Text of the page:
#Carrie_SaveRabbitsPH
Here's Carrie, at home in her new home
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Rescued Rabbit 2 (Carrie) Why Rabbits Must Never Be Given as Pets

Carrie was a gift from a mom to a kid about 4 months ago. How she went from a perfect white little bunny to a hurting, severely damaged one is an all too common story of neglect. A rabbit is not a gift.
In the almost three days that Carrie has been with me, I've been discovering more painful stuff. Her legs look like they're half eaten by mites already. Her bum is all matted and dirty. And her ears look like they've been shredded. She scratches almost constantly. She rarely drinks water.

This rehabilitation will be harder than I originally thought.

So here's what has happened so far.

1) I've started putting virgin coconut oil on her ears, nose and most of her body to help relieve the itchiness and to help smother the mites. I'm not sure how long it takes for the ivermectin shot to kick in, but I'm hoping most of the mites will be dead by now.

2) I've also given her a dose of meloxicam because I can imagine the discomfort she feels with the pain and itchiness of the mites.

3) I've started grooming her and cutting out the tangled hair since those can become infected as well.

4) I've completely stopped giving her the pellets that came with her. They stink. I suspect that was Integra 3000. I've introduced her to different types of hay and much better rabbit pellets and all sorts of greens from the garden. I took that risk since she's already eight months old and because I didn't have a lot of choices in terms of her diet. Fortunately, her tummy's been okay.

5) I'm giving her Benebac everyday to help restore her tummy fauna

6) I'm giving her Doxycycline twice a day. Hopefully that helps prevent skin infections from all her wounds.

7) I'm also force feeding water via syringe (but not with much success). To date, most of her fluid intake is still from the sopping wet veggies.

8) She's of course in an isolation room since I can't have my other bunnies getting infected. We gave them all Revolution anyway as a preventive measure.
I don't know if it's my imagination but it does seem like she's learning to like her new surroundings. It's a nice wholesome place where people actually take care of her.

Please support my efforts to "rehabilitate" Carrie. You can either donate via GoFundMe using the link below.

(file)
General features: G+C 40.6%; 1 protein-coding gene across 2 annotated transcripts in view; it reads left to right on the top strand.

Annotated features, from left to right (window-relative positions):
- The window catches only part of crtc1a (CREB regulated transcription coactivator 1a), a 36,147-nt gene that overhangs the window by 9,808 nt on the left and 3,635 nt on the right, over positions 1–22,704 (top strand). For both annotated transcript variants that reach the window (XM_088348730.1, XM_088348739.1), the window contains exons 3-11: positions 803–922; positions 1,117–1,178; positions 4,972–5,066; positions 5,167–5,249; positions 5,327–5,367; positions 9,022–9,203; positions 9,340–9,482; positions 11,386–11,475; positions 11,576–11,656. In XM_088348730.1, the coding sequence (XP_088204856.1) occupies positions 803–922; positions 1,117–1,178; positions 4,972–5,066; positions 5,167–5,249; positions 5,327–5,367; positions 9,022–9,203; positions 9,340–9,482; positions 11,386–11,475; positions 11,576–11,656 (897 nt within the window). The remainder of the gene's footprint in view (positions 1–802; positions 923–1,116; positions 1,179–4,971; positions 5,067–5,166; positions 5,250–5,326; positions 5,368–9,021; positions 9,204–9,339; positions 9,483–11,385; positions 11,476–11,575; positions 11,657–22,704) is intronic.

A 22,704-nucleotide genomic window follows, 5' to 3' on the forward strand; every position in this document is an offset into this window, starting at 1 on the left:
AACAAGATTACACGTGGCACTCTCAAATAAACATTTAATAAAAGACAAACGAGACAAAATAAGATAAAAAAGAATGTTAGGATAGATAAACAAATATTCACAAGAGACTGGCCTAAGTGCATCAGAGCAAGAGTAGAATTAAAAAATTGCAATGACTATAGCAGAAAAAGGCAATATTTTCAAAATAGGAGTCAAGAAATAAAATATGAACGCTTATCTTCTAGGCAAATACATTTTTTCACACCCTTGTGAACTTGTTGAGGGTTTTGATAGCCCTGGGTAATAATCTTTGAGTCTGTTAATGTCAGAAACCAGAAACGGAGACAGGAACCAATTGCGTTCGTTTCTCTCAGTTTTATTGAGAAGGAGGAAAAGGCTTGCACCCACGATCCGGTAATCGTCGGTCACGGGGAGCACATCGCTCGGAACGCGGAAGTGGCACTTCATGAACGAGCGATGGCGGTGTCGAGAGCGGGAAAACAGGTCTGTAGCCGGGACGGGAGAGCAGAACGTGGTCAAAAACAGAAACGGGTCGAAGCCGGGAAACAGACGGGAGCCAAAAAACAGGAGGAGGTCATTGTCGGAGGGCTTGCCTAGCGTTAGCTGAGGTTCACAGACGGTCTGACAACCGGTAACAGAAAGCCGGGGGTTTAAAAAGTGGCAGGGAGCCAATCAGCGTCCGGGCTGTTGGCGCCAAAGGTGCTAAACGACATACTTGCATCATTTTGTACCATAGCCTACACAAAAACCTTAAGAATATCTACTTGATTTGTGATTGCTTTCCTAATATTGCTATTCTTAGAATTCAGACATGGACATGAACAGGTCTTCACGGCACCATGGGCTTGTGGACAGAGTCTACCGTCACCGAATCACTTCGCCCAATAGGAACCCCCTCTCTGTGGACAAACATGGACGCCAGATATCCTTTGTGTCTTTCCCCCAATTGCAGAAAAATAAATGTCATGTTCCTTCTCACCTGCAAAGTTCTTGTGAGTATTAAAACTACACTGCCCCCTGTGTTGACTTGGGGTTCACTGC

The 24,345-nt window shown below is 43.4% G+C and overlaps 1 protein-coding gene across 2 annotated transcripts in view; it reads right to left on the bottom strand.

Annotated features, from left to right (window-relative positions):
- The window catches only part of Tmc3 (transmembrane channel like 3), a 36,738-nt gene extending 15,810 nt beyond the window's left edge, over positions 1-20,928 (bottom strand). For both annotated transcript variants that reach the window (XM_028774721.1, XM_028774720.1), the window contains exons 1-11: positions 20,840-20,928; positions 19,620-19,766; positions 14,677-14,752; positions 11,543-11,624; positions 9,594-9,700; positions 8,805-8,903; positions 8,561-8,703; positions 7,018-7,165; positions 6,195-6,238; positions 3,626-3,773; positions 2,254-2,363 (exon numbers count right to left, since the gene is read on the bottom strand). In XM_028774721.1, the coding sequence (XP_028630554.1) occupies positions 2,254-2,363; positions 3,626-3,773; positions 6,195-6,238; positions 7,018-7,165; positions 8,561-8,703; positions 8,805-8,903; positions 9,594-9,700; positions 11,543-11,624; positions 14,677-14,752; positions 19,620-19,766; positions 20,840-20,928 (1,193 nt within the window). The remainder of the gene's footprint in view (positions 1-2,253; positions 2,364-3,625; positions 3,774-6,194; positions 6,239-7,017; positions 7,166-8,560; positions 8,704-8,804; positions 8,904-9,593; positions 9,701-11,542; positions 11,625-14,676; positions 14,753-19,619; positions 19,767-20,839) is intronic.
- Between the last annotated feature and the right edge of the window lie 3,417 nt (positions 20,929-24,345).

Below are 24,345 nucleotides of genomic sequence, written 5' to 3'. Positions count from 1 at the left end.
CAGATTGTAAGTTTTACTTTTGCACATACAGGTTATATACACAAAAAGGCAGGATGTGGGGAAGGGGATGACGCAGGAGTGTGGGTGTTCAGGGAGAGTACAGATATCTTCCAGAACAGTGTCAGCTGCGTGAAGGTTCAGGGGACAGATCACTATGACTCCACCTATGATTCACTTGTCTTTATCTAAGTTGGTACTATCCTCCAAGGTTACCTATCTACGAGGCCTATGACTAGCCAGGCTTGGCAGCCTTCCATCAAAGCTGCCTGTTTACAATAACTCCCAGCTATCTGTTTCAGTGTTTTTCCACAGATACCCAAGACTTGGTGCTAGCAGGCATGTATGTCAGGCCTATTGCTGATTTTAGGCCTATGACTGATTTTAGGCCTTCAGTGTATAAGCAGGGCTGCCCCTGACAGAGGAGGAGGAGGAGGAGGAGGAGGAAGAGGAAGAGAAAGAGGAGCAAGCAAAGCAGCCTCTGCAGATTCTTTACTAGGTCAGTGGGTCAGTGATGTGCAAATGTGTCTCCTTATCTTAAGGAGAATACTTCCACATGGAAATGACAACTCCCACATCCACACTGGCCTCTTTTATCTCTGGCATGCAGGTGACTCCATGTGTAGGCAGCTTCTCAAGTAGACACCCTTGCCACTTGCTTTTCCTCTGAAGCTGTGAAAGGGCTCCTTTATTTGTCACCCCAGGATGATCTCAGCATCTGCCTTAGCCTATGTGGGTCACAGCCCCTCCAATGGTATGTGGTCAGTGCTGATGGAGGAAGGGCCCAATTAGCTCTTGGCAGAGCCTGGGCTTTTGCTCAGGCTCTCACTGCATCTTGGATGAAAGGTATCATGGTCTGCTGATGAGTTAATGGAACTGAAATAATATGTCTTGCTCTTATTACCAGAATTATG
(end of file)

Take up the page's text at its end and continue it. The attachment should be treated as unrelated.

https://www.gofundme.com/saverabbitsph

Please help save other animals. Spread this post and the word that animals are not meant to be gifts. Most of the time, they end up hurt, wounded, abused, neglected and dead.

#Carrie_SaveRabbitsPH

https://www.facebook.com/SaveRabbitsPH/posts/450912125290021
Carrie with Legs Wounds
Carrie with lacerated ears
Carrie in her foster home
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Rescued Rabbit 2: Carrie with Nose & Ears Wounded

I received a note in my FB page about a rabbit that a family wants to give up. Short, heartbreaking but all too common story -- the mom gave this to her kid as a gift and no one took care of the bunny. They didn't want to bring her to the vet even though it was obvious she was diseased and deteriorating. She's estimated at 8 months old.

And so although I desperately wanted to lash out at the mom, I just prioritized Carrie's well being. I just said I'll foster her first and had her delivered to my house.

When I got home from work, she was already there. I found what seemed like old, festering wounds in her ears. She looked like an ant eater since her nose looked partially detached. She had matting all over her body. She was also on the obese side with pellets as her primary diet. It seemed like she had some feet wounds, but I'm not sure yet if those were sore hocks. She was very beautiful when they bought her (they sent me a BEFORE picture). Now she looked like life had definitely taken at toll.

I rushed her to the rabbit vet not 30 minutes after I got her. It's a very bad case of mange. The vet gave her an ivermectin shot, shaved her matted fur and then prescribed antibiotics and some skin medicine. I'm also giving her probiotics to help counter the potential tummy impact of the antibiotics.

The vet was hesitant to do a blood sample yesterday since we stressed Carrie enough. I'll save that for next week when she gets her follow-up ivermectin shot (or perhaps a topical selamectin dose).